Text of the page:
Changing the previous vague term "artist housing" to defining what is an artist live/work space and what is an artist studio, with explicit parameters, is important to the artist community, Jenkins said. The ordinance also broadens the actual definition of art.

He added this is not just related to Union Square. "If you want to put an artist studio on Highland Avenue, there was never a defined use for one," he said.

For developers, the ordinance provides incentives to build for artist use, which is also good news for artists, Jenkins said. He added that the ordinance does not call for more building, but creates incentive or disincentive for certain kinds of development. "It creates a baseline by which the city says this is the type of activity that you want here," he said. "It's about relief for artists."

Will the new zoning laws create more studio space? "We don't know yet," Jenkins said. "It still takes money and a developer," he said. Once the economy turns around, the city will see more of what is to come.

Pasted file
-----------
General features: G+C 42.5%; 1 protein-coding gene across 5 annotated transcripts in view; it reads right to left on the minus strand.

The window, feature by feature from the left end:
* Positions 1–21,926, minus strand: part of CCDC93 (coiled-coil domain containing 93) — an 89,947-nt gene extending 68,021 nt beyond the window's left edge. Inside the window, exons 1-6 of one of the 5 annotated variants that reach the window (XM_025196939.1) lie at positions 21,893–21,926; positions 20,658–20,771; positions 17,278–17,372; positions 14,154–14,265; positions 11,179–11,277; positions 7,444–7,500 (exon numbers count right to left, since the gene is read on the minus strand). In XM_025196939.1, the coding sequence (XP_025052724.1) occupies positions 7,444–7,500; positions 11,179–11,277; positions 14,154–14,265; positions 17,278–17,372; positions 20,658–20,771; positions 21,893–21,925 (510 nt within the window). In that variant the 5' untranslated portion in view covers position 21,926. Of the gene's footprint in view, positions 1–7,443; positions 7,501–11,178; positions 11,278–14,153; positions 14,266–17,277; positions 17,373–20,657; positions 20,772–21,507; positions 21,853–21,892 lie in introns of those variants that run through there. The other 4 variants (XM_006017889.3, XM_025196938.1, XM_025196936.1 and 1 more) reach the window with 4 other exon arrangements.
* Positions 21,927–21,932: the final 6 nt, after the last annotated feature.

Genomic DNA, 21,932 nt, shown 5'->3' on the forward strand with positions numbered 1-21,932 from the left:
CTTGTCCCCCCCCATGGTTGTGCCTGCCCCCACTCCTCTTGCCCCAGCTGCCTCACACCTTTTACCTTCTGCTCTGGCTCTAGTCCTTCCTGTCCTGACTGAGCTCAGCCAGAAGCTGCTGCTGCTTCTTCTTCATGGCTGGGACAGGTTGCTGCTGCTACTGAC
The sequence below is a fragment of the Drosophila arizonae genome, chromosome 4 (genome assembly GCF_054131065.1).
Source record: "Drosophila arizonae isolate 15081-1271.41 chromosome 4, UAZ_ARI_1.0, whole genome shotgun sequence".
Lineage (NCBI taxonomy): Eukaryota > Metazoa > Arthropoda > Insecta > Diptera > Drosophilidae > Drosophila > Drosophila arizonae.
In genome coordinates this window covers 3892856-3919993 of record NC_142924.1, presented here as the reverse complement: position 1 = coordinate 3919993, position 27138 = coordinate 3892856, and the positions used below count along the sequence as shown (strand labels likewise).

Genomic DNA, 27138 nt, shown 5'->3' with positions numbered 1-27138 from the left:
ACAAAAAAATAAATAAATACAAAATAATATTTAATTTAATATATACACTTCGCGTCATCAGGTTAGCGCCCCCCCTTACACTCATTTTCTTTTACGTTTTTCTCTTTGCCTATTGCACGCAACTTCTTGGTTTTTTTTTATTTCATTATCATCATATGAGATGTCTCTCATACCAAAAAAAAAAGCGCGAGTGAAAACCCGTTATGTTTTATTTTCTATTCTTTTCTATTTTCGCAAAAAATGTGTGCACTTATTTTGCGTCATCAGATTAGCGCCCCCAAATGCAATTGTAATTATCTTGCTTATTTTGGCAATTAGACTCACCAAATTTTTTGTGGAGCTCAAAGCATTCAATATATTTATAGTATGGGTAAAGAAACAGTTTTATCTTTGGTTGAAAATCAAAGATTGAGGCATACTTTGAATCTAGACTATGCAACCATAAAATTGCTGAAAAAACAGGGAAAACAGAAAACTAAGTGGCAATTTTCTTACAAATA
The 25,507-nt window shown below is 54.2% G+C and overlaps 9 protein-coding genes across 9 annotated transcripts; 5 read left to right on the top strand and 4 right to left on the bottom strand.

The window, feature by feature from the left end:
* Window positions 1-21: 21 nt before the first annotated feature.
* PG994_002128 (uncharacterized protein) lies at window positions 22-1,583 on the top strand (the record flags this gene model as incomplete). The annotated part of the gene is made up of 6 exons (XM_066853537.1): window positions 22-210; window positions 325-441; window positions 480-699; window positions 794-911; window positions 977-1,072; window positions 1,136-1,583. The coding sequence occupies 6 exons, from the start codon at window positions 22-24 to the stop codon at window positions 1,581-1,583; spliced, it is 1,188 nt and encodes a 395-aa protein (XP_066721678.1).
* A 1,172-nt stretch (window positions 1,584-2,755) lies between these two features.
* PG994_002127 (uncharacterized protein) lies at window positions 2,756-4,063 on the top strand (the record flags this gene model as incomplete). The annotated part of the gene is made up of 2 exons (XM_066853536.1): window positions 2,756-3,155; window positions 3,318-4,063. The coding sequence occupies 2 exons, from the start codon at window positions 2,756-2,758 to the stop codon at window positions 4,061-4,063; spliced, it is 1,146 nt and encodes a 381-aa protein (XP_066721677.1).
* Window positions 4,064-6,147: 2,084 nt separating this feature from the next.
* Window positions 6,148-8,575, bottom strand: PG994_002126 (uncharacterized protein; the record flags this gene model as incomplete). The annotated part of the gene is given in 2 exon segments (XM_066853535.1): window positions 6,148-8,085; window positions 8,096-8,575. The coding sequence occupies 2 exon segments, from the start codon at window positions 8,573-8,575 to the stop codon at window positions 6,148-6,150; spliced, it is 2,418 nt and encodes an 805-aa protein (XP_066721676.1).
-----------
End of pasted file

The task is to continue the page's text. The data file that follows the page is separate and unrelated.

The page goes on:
Developers will be eyeballing Union Square as the Green Line project picks up, so having the zoning in place will keep the attention on the arts and provide a framework for developers to follow, said Beth Driscoll, a longtime resident, artist and former Somerville Arts Council board member, who worked closely with the city over the past four years.

It means a lot for the future economy of Union Square, as artists are a proven economic catalyst for underdeveloped areas, she said.

"The decision to reward development for arts related uses will benefit everyone in the city by making the Union Square district a more desirable place to live and work, while also encouraging economic growth," Driscoll said.

Tuesday, May 05, 2009

An age-old question

Paper or plastic?

The paper bag has made a comeback in the grocery store. For the last few weeks, Shaw's in Porter Square has been offering paper grocery bags as an alternative to plastic and it couldn't have come at a more perfect moment for me. I used to shop at Trader Joe's quite a bit, but haven't been going there much in the past year. Consequently, all the Trader Joe's paper bags that I'd amassed to use for my recycling got used up, and I've recently been trying to figure out how to get more bags without having to go all the way to Trader Joe's for them. Now, Shaw's has brought them to me.